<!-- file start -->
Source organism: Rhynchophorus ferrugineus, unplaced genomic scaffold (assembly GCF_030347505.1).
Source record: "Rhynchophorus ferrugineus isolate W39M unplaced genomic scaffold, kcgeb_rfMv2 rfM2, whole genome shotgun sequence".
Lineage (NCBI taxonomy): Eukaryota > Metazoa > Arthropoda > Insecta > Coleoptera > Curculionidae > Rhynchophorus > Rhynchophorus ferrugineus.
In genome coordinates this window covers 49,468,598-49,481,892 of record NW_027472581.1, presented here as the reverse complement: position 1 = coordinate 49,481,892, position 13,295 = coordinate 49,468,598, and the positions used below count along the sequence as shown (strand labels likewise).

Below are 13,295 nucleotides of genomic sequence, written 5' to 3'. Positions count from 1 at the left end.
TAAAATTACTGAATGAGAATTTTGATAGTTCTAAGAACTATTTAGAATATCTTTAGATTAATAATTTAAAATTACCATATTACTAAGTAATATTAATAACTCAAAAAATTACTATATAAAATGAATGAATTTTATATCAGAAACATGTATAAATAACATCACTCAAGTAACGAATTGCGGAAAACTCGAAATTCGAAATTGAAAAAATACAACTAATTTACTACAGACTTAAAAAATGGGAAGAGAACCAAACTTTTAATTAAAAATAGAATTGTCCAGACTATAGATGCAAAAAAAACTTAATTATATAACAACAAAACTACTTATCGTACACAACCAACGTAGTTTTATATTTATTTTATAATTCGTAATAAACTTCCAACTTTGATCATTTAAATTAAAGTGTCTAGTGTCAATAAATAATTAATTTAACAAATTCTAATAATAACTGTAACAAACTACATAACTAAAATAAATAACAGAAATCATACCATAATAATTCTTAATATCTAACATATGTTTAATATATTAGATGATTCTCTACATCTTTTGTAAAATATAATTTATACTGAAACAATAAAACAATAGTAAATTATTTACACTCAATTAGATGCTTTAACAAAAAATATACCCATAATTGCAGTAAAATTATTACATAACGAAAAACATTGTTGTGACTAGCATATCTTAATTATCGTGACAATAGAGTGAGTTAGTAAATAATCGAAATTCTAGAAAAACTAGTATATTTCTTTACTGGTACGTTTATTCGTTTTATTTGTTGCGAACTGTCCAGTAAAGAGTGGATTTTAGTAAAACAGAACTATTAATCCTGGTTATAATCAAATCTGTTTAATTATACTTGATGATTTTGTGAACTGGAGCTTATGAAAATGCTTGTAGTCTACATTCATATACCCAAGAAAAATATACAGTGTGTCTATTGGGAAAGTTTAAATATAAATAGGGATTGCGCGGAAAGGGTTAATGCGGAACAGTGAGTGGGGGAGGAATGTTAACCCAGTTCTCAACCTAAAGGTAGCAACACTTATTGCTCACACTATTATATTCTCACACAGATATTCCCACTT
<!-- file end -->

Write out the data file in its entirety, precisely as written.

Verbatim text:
Source organism: Rhynchophorus ferrugineus, unplaced genomic scaffold (assembly GCF_030347505.1).
Source record: "Rhynchophorus ferrugineus isolate W39M unplaced genomic scaffold, kcgeb_rfMv2 rfM2, whole genome shotgun sequence".
Lineage (NCBI taxonomy): Eukaryota > Metazoa > Arthropoda > Insecta > Coleoptera > Curculionidae > Rhynchophorus > Rhynchophorus ferrugineus.
In genome coordinates this window covers 49,468,598-49,481,892 of record NW_027472581.1, presented here as the reverse complement: position 1 = coordinate 49,481,892, position 13,295 = coordinate 49,468,598, and the positions used below count along the sequence as shown (strand labels likewise).

Below are 13,295 nucleotides of genomic sequence, written 5' to 3'. Positions count from 1 at the left end.
TAAAATTACTGAATGAGAATTTTGATAGTTCTAAGAACTATTTAGAATATCTTTAGATTAATAATTTAAAATTACCATATTACTAAGTAATATTAATAACTCAAAAAATTACTATATAAAATGAATGAATTTTATATCAGAAACATGTATAAATAACATCACTCAAGTAACGAATTGCGGAAAACTCGAAATTCGAAATTGAAAAAATACAACTAATTTACTACAGACTTAAAAAATGGGAAGAGAACCAAACTTTTAATTAAAAATAGAATTGTCCAGACTATAGATGCAAAAAAAACTTAATTATATAACAACAAAACTACTTATCGTACACAACCAACGTAGTTTTATATTTATTTTATAATTCGTAATAAACTTCCAACTTTGATCATTTAAATTAAAGTGTCTAGTGTCAATAAATAATTAATTTAACAAATTCTAATAATAACTGTAACAAACTACATAACTAAAATAAATAACAGAAATCATACCATAATAATTCTTAATATCTAACATATGTTTAATATATTAGATGATTCTCTACATCTTTTGTAAAATATAATTTATACTGAAACAATAAAACAATAGTAAATTATTTACACTCAATTAGATGCTTTAACAAAAAATATACCCATAATTGCAGTAAAATTATTACATAACGAAAAACATTGTTGTGACTAGCATATCTTAATTATCGTGACAATAGAGTGAGTTAGTAAATAATCGAAATTCTAGAAAAACTAGTATATTTCTTTACTGGTACGTTTATTCGTTTTATTTGTTGCGAACTGTCCAGTAAAGAGTGGATTTTAGTAAAACAGAACTATTAATCCTGGTTATAATCAAATCTGTTTAATTATACTTGATGATTTTGTGAACTGGAGCTTATGAAAATGCTTGTAGTCTACATTCATATACCCAAGAAAAATATACAGTGTGTCTATTGGGAAAGTTTAAATATAAATAGGGATTGCGCGGAAAGGGTTAATGCGGAACAGTGAGTGGGGGAGGAATGTTAACCCAGTTCTCAACCTAAAGGTAGCAACACTTATTGCTCACACTATTATATTCTCACACAGATATTCCCACTT